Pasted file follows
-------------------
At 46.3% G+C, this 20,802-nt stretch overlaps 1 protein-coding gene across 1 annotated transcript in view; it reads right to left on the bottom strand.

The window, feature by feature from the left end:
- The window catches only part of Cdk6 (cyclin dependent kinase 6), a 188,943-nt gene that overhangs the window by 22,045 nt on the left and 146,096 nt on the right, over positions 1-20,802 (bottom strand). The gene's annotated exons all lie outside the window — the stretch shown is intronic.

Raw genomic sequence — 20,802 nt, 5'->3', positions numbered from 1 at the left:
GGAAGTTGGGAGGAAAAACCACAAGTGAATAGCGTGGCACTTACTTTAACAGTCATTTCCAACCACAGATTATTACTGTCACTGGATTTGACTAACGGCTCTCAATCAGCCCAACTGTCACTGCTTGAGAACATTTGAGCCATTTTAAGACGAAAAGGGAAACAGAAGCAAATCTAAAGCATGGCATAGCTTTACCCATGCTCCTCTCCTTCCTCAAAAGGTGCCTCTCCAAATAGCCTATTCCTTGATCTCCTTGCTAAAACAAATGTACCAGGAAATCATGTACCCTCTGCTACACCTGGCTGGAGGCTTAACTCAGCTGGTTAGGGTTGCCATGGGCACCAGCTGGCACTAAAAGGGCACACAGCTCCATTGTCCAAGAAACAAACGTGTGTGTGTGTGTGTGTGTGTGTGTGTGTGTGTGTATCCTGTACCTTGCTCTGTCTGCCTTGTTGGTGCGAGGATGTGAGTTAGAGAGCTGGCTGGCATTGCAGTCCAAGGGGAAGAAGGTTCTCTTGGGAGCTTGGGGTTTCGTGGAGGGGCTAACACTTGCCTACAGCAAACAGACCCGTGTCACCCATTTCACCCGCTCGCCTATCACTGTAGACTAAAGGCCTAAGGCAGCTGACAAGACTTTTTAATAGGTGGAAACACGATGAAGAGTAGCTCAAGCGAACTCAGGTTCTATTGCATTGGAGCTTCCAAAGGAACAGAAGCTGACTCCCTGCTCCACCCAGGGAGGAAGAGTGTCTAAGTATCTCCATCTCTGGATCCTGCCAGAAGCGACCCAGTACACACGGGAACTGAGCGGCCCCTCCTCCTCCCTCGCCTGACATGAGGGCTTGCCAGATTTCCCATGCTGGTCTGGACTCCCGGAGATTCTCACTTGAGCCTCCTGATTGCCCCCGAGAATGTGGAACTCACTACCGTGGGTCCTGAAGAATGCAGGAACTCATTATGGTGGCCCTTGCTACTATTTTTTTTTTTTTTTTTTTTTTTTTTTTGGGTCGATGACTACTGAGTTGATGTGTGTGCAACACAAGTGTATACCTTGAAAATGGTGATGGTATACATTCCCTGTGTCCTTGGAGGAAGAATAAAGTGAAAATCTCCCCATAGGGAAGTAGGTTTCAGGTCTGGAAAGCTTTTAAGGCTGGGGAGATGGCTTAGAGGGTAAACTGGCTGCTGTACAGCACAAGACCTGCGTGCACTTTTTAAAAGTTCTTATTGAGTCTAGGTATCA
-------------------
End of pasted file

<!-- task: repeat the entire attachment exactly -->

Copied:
At 46.3% G+C, this 20,802-nt stretch overlaps 1 protein-coding gene across 1 annotated transcript in view; it reads right to left on the bottom strand.

The window, feature by feature from the left end:
- The window catches only part of Cdk6 (cyclin dependent kinase 6), a 188,943-nt gene that overhangs the window by 22,045 nt on the left and 146,096 nt on the right, over positions 1-20,802 (bottom strand). The gene's annotated exons all lie outside the window — the stretch shown is intronic.

Raw genomic sequence — 20,802 nt, 5'->3', positions numbered from 1 at the left:
GGAAGTTGGGAGGAAAAACCACAAGTGAATAGCGTGGCACTTACTTTAACAGTCATTTCCAACCACAGATTATTACTGTCACTGGATTTGACTAACGGCTCTCAATCAGCCCAACTGTCACTGCTTGAGAACATTTGAGCCATTTTAAGACGAAAAGGGAAACAGAAGCAAATCTAAAGCATGGCATAGCTTTACCCATGCTCCTCTCCTTCCTCAAAAGGTGCCTCTCCAAATAGCCTATTCCTTGATCTCCTTGCTAAAACAAATGTACCAGGAAATCATGTACCCTCTGCTACACCTGGCTGGAGGCTTAACTCAGCTGGTTAGGGTTGCCATGGGCACCAGCTGGCACTAAAAGGGCACACAGCTCCATTGTCCAAGAAACAAACGTGTGTGTGTGTGTGTGTGTGTGTGTGTGTGTGTGTATCCTGTACCTTGCTCTGTCTGCCTTGTTGGTGCGAGGATGTGAGTTAGAGAGCTGGCTGGCATTGCAGTCCAAGGGGAAGAAGGTTCTCTTGGGAGCTTGGGGTTTCGTGGAGGGGCTAACACTTGCCTACAGCAAACAGACCCGTGTCACCCATTTCACCCGCTCGCCTATCACTGTAGACTAAAGGCCTAAGGCAGCTGACAAGACTTTTTAATAGGTGGAAACACGATGAAGAGTAGCTCAAGCGAACTCAGGTTCTATTGCATTGGAGCTTCCAAAGGAACAGAAGCTGACTCCCTGCTCCACCCAGGGAGGAAGAGTGTCTAAGTATCTCCATCTCTGGATCCTGCCAGAAGCGACCCAGTACACACGGGAACTGAGCGGCCCCTCCTCCTCCCTCGCCTGACATGAGGGCTTGCCAGATTTCCCATGCTGGTCTGGACTCCCGGAGATTCTCACTTGAGCCTCCTGATTGCCCCCGAGAATGTGGAACTCACTACCGTGGGTCCTGAAGAATGCAGGAACTCATTATGGTGGCCCTTGCTACTATTTTTTTTTTTTTTTTTTTTTTTTTTTTGGGTCGATGACTACTGAGTTGATGTGTGTGCAACACAAGTGTATACCTTGAAAATGGTGATGGTATACATTCCCTGTGTCCTTGGAGGAAGAATAAAGTGAAAATCTCCCCATAGGGAAGTAGGTTTCAGGTCTGGAAAGCTTTTAAGGCTGGGGAGATGGCTTAGAGGGTAAACTGGCTGCTGTACAGCACAAGACCTGCGTGCACTTTTTAAAAGTTCTTATTGAGTCTAGGTATCA